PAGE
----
Enough : Jacques Lezra

Andrea Geyer / Three Chants Modern
Andrea Geyer / Three Chants Modern

Enough : Jacques Lezra

Somos producto de 500 años de luchas . . . Pero nosotros HOY DECIMOS ¡BASTA!, somos los herederos de los verdaderos forjadores de nuestra nacionalidad, los desposeídos somos millones y llamamos a todos nuestros hermanos a que se sumen a este llamado como el único camino para no morir de hambre ante la ambición insaciable de una dictadura.

We are a product of 500 years of struggle . . . But today, we say ENOUGH IS ENOUGH. We are the inheritors of the true builders of our nation. The dispossessed, we are millions and we thereby call upon our brothers and sisters to join this struggle as the only path, so that we will not die of hunger due to the insatiable ambition of a . . . dictatorship.

—“Declaración de la Selva Lacandona”
Comandancia General del EZLN, 1993

Politics is concerned with what is or is not enough; it takes shape when I judge something to be insufficient for something to obtain; and when I make a claim based on this judgment. The rules for obtaining whatever it is that I desire (a state of affairs or a matter of fact; something abstract, like the “truth,” “freedom,” or “security”; or being-with someone; or something tangible, like a meal; or something I cannot yet express) may or may not be given, but I make a claim or a demand, and in doing so I place myself in relation to the person or the institution from which I demand something or before which I make a claim. I take “enough” to have two peculiar features whose odd combination makes the word, and the concept (if it is one) not just a political concept, but the concept on which politics stands.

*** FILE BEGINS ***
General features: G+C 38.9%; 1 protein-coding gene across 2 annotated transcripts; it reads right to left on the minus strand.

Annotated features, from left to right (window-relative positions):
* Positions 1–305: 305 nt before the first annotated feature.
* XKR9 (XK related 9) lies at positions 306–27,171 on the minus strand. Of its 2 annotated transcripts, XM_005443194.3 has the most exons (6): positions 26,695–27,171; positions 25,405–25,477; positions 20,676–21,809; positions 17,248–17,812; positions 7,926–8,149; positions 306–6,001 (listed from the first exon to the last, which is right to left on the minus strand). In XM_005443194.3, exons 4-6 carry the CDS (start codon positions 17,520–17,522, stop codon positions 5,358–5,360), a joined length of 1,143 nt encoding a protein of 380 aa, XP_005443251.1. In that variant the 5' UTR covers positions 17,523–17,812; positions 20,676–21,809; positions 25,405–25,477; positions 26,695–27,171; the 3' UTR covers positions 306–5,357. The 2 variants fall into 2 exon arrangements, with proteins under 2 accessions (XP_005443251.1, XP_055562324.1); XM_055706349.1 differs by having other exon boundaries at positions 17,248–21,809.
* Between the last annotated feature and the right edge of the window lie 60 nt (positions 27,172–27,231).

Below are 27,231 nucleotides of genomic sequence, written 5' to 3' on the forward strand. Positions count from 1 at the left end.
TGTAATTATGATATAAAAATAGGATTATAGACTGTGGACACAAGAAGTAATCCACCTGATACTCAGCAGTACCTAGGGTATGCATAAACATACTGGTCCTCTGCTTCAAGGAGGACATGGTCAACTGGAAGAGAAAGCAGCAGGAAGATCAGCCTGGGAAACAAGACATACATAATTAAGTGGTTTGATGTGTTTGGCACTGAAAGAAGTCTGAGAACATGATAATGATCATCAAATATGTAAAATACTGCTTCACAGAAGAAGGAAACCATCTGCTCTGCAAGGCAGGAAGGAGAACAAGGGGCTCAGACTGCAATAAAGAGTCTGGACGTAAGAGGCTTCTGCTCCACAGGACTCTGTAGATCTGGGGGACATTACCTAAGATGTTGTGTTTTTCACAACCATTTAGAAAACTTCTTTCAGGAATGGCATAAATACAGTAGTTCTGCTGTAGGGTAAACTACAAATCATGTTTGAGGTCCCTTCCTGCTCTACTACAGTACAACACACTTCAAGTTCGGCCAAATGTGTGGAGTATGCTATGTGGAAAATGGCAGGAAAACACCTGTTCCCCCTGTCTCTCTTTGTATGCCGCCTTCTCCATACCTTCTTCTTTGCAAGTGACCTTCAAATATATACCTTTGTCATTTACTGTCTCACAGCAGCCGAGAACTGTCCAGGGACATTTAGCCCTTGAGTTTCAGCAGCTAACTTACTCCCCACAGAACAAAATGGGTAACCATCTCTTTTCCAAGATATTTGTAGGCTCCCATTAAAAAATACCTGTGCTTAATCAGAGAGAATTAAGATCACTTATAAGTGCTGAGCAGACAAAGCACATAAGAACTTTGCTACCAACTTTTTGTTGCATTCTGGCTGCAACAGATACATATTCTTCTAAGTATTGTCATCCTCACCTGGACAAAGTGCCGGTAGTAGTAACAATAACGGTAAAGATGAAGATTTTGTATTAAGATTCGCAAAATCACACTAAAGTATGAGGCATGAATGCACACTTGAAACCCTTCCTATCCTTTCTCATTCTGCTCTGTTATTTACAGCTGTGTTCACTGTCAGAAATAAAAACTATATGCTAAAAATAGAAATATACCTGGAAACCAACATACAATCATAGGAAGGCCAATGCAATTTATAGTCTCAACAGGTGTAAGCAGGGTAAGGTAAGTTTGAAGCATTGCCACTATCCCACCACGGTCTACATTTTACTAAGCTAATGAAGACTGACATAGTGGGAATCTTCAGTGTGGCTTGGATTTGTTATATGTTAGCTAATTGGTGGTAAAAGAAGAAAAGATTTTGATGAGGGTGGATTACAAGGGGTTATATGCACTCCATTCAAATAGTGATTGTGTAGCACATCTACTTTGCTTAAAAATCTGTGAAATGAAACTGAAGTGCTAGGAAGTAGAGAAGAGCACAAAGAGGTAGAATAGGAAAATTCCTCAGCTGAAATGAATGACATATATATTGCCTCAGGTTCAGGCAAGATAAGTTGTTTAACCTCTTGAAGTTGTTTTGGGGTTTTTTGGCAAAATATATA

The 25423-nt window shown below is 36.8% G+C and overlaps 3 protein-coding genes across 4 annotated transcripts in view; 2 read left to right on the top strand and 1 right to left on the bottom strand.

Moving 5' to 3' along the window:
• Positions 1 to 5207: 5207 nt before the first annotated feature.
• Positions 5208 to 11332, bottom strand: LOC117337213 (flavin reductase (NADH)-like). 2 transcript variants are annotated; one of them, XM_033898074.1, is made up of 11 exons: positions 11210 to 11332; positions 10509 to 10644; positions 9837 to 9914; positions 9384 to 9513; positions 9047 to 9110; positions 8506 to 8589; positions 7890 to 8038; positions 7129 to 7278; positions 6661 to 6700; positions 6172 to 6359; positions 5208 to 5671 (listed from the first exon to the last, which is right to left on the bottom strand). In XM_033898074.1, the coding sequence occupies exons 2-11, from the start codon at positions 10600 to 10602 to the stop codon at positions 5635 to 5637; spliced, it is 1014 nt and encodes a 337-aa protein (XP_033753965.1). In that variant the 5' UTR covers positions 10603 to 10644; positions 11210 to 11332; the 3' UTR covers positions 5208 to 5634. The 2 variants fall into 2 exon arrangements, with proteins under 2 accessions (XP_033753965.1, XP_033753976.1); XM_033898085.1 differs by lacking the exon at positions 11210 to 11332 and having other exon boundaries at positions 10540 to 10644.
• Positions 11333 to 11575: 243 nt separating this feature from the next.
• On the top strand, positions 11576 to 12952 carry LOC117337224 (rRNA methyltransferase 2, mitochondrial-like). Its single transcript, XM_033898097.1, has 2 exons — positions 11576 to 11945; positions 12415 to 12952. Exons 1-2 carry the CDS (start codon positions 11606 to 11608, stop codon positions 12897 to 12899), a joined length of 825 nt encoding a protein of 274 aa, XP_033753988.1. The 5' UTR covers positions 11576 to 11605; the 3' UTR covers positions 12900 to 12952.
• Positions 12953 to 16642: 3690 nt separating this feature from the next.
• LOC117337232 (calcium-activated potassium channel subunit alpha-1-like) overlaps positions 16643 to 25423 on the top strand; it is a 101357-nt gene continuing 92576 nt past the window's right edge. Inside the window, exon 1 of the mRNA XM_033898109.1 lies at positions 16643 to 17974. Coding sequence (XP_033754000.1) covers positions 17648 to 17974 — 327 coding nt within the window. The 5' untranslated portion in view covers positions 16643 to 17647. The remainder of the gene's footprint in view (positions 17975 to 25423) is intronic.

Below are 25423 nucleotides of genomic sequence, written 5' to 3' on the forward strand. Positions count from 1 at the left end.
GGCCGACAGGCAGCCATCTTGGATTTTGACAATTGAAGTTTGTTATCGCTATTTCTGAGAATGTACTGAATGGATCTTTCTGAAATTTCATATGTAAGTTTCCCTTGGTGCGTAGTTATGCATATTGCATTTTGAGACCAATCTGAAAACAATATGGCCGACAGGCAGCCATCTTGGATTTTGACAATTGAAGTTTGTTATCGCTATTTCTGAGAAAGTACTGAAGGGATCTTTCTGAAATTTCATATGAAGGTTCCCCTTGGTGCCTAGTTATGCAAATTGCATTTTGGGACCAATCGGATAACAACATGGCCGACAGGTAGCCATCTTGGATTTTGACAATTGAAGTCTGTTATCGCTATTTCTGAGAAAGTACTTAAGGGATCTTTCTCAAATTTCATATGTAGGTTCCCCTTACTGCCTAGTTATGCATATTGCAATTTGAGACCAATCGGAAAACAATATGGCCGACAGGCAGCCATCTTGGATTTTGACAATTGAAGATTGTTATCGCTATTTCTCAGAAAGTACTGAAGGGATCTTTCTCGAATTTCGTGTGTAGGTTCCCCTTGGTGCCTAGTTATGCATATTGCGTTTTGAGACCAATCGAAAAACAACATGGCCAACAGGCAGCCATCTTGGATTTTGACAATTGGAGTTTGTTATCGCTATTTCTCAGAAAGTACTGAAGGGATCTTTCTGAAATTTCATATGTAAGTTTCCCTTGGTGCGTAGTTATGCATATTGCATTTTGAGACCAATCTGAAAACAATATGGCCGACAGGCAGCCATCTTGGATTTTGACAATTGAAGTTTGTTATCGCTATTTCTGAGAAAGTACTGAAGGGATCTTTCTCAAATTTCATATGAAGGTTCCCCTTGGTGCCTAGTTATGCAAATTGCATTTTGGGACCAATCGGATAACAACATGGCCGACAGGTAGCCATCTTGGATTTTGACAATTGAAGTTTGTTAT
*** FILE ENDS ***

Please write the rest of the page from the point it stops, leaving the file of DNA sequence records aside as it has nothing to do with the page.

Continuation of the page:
The first peculiarity is this: “Enough” is a word like “adequate,” or “sufficient,” or “satisfactory,” with a corresponding noun, but usable in a way that leaves it unclear whether the expression is nominal or adjectival: “This is enough” usually means “enough of this or that thing, experience, situation,” and in such cases, in the “enough of” cases, we have in mind the modifying aspect of the word, even when we leave out the word “of” for purposes of compression, as in “That’s enough coffee.” But we may also be saying, “This is enough,” and mean by “enough” a limit: not “enough of” something that I can point to, but a substantive limit I have come to. In this situation, the phrase “This is not enough” or “This is enough,” means something like “This that I am designating, this concept, is or is not plenty, it is or is not a fullness,” or even “I have reached a limit; I am marking the limit of my disposition by saying ‘enough.’” Something like “enoughness,” which we will take to be the substantive for “enough,” haunts the modifier “enough,” or the expression “enough of”—which is why we can use phrases like “I’ve had enough” or “That’s enough!” without offering an accompanying specification of just what it was that tipped us over into raising our voices or storming out of the room.